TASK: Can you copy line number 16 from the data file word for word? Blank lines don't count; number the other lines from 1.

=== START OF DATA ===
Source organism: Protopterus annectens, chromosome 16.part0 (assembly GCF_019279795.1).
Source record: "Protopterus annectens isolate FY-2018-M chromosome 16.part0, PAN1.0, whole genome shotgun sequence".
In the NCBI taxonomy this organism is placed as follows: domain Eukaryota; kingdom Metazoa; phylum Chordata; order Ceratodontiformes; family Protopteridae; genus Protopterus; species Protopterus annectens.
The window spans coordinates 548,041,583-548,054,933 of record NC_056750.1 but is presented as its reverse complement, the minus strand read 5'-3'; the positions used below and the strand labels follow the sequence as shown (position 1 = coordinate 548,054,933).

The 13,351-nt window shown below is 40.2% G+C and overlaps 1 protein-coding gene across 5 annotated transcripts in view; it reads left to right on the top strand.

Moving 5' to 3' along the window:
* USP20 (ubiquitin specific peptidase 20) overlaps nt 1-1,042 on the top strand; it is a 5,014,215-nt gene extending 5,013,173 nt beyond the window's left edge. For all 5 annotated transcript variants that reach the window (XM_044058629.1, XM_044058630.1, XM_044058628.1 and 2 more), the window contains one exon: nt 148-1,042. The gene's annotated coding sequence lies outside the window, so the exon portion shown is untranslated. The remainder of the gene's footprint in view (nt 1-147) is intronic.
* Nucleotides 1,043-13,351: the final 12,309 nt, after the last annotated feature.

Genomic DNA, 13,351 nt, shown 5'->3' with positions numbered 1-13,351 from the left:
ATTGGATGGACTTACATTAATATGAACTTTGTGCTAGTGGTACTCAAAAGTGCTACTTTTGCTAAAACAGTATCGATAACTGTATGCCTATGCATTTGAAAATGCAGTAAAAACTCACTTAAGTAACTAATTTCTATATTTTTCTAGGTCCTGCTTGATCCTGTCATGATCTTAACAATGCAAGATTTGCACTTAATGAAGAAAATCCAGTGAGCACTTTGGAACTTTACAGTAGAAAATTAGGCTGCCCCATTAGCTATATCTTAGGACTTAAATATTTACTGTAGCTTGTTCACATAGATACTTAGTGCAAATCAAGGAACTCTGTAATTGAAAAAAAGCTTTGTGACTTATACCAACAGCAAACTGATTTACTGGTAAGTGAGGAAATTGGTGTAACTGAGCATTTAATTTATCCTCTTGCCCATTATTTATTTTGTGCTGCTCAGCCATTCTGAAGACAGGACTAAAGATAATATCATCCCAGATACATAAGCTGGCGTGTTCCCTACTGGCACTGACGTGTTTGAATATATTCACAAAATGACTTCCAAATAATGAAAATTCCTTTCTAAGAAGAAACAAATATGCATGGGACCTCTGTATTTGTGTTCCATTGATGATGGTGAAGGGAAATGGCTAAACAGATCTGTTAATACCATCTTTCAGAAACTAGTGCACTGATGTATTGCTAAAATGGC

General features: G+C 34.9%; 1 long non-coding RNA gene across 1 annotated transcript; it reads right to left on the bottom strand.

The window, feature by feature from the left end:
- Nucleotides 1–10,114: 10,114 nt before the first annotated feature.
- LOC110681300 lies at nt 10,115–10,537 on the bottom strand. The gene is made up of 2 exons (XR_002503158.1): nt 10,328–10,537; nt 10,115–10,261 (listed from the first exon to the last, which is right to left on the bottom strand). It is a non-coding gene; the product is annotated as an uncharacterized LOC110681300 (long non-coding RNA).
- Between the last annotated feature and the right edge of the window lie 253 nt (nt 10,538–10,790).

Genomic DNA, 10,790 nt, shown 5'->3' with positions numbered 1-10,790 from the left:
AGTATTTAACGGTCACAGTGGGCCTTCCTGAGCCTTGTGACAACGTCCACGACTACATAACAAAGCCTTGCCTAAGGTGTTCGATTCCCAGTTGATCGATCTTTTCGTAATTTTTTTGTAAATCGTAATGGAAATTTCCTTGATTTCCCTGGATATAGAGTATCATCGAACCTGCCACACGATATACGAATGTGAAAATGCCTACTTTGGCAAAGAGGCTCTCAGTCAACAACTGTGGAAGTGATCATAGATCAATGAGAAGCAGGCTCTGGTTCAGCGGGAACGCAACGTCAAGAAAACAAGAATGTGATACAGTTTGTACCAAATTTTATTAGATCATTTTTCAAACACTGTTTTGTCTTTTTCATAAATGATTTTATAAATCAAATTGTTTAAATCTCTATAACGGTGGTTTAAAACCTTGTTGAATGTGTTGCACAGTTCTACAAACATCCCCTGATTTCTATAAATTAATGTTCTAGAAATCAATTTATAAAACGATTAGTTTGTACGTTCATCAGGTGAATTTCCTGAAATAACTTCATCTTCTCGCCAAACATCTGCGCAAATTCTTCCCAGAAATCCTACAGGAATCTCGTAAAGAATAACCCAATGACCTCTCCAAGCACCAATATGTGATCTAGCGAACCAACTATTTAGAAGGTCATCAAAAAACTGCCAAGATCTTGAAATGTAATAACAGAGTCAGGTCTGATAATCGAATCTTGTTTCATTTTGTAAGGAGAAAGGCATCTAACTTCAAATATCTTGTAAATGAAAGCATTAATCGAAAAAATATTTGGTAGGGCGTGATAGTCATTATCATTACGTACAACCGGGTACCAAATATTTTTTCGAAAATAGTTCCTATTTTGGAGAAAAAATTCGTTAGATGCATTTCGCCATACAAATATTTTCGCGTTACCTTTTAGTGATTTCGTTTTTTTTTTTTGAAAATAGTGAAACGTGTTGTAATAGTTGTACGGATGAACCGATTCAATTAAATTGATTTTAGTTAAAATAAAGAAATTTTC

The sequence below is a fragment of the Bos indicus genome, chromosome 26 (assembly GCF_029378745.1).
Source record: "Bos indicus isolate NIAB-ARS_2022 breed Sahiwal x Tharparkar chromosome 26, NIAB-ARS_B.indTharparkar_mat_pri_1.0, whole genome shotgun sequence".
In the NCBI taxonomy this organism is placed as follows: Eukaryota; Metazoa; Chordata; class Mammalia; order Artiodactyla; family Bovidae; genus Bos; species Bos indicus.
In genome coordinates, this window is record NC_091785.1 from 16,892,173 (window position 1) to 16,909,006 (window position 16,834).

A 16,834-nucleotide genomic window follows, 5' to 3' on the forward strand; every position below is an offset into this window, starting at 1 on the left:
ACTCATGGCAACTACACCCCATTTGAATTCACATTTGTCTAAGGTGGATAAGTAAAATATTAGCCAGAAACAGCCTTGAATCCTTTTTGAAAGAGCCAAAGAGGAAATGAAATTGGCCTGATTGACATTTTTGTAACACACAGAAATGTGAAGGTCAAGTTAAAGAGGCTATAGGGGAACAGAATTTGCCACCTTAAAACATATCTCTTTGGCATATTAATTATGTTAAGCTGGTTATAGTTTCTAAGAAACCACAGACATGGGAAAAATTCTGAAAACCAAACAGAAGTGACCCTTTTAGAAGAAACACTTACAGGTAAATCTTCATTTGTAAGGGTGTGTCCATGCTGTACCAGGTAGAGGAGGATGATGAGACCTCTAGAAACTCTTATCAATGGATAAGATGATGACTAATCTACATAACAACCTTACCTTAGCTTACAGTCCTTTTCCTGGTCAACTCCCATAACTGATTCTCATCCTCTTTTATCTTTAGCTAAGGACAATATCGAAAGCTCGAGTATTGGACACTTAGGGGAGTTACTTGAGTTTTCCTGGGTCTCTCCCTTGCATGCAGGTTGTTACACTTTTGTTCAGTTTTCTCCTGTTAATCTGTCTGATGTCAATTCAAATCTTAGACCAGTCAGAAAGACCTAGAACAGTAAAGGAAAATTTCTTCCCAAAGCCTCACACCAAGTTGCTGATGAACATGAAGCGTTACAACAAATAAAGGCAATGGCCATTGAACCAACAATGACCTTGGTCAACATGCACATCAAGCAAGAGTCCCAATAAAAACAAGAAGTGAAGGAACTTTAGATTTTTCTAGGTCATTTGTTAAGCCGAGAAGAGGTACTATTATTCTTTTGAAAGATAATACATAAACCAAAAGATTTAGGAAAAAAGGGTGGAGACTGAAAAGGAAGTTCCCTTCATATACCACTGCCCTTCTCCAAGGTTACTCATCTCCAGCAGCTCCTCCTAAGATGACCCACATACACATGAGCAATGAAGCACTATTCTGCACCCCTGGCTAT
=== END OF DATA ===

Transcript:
Genomic DNA, 10,790 nt, shown 5'->3' with positions numbered 1-10,790 from the left: